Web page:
Although the story highlights her battle with lupus, it is a theory that speaks for many with chronic pain (CFS, rheumatoid arthritis, fibromyalgia, myalgic enchephalomyelitis-ME, etc). I’ll only speak for myself but fibromyalgia means these things:


  1. I have to plan ahead EVERY DAY! I wake up with a certain amount of spoons. Cleaning the kitchen may not be an option in the evening if I have used all my spoons at work. My days off are also planned accordingly. Sometimes being exhausted at night may mean that I’ll feel worse the next day. I don’t want to use up all my spoons every day because the unused spoons don’t rollover.
  2. I am paranoid about getting sick. If you are sick and you interact with me I could be sick for weeks. My immune system is weak. I have literally fallen sick HOURS after being near a client who didn’t disclose that they “weren’t feeling too good today.” Most people with fibromyalgia or autoimmune disorders need to be VERY careful about being near sick people. I have literally passed out in stores not knowing that I had a fever.
  3. Fibromyalgia means I have to say no all the time. No, I can’t host such and such event at my house. No, I can’t help out with _____. No. Sorry but I can’t stay that long because I am useless if I get less than 7 hours of sleep. Getting less than 7 hours of sleep feels like having the flu.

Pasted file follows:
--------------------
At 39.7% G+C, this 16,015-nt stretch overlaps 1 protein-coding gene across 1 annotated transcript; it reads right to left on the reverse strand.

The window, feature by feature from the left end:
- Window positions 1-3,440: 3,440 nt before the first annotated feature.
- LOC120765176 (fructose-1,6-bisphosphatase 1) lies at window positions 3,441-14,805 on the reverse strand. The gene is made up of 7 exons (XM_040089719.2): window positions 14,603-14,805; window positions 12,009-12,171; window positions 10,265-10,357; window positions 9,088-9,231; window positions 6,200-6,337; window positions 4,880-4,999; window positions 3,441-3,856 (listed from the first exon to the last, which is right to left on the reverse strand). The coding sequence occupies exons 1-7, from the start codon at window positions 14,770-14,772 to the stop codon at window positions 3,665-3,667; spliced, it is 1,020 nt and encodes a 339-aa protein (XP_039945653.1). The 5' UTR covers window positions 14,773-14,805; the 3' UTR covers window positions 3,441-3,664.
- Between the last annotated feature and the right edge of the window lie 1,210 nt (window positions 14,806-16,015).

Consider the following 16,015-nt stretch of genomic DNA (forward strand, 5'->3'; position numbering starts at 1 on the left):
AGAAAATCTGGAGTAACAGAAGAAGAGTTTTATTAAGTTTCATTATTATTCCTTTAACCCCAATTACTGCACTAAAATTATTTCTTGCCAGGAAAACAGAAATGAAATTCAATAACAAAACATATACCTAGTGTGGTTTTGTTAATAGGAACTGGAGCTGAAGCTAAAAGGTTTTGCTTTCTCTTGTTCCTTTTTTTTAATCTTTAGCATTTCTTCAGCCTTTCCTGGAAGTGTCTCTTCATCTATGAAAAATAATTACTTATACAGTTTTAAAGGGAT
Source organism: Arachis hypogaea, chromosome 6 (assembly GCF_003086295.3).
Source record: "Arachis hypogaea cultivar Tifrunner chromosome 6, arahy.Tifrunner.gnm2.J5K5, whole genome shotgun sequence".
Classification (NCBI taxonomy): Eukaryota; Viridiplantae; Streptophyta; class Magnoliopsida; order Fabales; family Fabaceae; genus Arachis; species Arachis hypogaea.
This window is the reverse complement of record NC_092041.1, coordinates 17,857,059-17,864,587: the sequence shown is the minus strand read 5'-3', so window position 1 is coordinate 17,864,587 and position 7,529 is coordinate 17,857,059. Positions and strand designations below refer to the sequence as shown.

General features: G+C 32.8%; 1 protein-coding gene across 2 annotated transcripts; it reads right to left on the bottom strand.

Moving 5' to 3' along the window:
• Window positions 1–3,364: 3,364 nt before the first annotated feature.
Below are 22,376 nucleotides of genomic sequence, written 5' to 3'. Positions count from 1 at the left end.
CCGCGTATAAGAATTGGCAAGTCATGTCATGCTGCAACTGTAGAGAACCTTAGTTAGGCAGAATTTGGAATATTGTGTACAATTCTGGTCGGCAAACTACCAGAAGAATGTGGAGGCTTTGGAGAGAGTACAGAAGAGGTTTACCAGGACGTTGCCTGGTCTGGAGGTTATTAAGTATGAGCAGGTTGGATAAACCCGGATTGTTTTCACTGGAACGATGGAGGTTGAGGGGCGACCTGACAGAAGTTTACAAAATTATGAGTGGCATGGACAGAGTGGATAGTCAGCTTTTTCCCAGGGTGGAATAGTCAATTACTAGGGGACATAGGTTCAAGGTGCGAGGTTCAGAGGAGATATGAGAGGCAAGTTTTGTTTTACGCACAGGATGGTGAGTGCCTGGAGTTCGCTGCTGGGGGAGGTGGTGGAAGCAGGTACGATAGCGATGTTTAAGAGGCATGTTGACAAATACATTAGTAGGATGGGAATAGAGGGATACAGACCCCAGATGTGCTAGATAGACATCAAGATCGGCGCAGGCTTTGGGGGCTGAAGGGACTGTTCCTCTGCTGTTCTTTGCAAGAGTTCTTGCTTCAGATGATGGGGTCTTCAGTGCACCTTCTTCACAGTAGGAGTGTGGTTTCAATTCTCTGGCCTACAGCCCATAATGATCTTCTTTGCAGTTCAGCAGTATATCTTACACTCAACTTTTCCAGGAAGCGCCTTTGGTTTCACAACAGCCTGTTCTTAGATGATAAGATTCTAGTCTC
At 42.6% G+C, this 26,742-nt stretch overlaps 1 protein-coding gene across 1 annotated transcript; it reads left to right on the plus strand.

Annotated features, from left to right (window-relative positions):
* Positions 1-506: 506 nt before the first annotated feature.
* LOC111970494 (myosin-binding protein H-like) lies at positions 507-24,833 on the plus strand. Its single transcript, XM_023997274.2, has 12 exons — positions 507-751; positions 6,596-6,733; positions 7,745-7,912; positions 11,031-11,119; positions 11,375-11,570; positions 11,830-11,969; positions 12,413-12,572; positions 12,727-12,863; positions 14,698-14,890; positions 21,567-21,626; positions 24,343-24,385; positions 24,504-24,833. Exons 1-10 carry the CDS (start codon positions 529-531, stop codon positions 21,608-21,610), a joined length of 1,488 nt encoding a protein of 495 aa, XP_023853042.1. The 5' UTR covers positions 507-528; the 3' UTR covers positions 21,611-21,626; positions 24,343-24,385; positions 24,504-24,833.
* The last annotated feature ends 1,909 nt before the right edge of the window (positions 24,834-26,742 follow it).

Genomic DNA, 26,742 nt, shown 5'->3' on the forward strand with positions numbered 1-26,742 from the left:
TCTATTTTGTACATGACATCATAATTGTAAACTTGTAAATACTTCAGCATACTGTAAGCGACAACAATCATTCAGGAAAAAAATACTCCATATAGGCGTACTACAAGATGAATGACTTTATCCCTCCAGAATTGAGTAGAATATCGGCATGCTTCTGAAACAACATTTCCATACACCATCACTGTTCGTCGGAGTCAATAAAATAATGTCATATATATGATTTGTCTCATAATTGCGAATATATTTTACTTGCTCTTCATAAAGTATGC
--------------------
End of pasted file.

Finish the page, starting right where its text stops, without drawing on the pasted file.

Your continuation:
4. Sometimes I forget about things because fibromyalgia affects the brain. It’s called “fibro fog.” I could start a sentence and then forget what the hell I meant to say. I forget names of streets, people, where I am….you get the picture. You’d be a sweetheart to get me Post-It notes for my birthday.

But this post is not meant for me to gripe. It’s to boost awareness. I recommend finding a support group to help you share your thoughts and gain knowledge about your illness. The knowledge and support I gained from a local Fibromyalgia Support Group helped me and my family learn more about what to expect.

And I know I’m not alone.

And warriors like myself, who want to still do “normal” things, just want some understanding. I don’t mean to be a party pooper. I don’t mean to sit out on some activities. And I’m not trying to be rude by running away from you or your coughing child.

I don't want to count spoons every day. Click To Tweet

Recommended Resource: National Fibromyalgia and Chronic Pain Association 

I also have a Pinterest board for Fibromyalgia support filled with healthy recipes, quotes and remedies for our painful symptoms. Follow me today!